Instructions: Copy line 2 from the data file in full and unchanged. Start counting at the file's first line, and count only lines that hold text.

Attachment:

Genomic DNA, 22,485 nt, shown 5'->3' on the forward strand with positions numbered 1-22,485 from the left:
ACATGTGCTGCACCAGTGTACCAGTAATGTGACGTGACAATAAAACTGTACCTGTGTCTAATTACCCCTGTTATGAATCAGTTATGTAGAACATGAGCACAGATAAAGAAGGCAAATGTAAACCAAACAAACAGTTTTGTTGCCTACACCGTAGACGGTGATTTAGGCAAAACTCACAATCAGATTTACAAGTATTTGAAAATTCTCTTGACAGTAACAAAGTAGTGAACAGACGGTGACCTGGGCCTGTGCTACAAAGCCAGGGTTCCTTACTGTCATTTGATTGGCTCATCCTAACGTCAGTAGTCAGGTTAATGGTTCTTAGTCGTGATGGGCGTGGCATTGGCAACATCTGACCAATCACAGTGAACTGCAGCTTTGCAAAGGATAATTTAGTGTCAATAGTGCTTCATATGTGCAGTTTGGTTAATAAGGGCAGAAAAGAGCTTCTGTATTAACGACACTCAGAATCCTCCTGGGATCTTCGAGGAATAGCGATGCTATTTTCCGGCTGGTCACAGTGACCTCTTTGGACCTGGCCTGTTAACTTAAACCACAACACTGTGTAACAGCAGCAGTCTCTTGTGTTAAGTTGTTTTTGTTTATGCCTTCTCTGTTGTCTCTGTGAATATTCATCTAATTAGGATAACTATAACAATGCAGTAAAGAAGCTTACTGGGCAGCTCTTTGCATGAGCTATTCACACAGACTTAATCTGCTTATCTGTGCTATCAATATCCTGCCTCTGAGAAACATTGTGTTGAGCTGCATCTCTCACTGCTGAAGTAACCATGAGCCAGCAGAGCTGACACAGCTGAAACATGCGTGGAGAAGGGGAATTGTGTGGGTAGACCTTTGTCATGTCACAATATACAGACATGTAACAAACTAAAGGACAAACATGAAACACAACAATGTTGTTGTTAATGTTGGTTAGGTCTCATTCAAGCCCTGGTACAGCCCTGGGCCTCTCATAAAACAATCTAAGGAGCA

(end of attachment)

ACATGTGCTGCACCAGTGTACCAGTAATGTGACGTGACAATAAAACTGTACCTGTGTCTAATTACCCCTGTTATGAATCAGTTATGTAGAACATGAGCACAGATAAAGAAGGCAAATGTAAACCAAACAAACAGTTTTGTTGCCTACACCGTAGACGGTGATTTAGGCAAAACTCACAATCAGATTTACAAGTATTTGAAAATTCTCTTGACAGTAACAAAGTAGTGAACAGACGGTGACCTGGGCCTGTGCTACAAAGCCAGGGTTCCTTACTGTCATTTGATTGGCTCATCCTAACGTCAGTAGTCAGGTTAATGGTTCTTAGTCGTGATGGGCGTGGCATTGGCAACATCTGACCAATCACAGTGAACTGCAGCTTTGCAAAGGATAATTTAGTGTCAATAGTGCTTCATATGTGCAGTTTGGTTAATAAGGGCAGAAAAGAGCTTCTGTATTAACGACACTCAGAATCCTCCTGGGATCTTCGAGGAATAGCGATGCTATTTTCCGGCTGGTCACAGTGACCTCTTTGGACCTGGCCTGTTAACTTAAACCACAACACTGTGTAACAGCAGCAGTCTCTTGTGTTAAGTTGTTTTTGTTTATGCCTTCTCTGTTGTCTCTGTGAATATTCATCTAATTAGGATAACTATAACAATGCAGTAAAGAAGCTTACTGGGCAGCTCTTTGCATGAGCTATTCACACAGACTTAATCTGCTTATCTGTGCTATCAATATCCTGCCTCTGAGAAACATTGTGTTGAGCTGCATCTCTCACTGCTGAAGTAACCATGAGCCAGCAGAGCTGACACAGCTGAAACATGCGTGGAGAAGGGGAATTGTGTGGGTAGACCTTTGTCATGTCACAATATACAGACATGTAACAAACTAAAGGACAAACATGAAACACAACAATGTTGTTGTTAATGTTGGTTAGGTCTCATTCAAGCCCTGGTACAGCCCTGGGCCTCTCATAAAACAATCTAAGGAGCA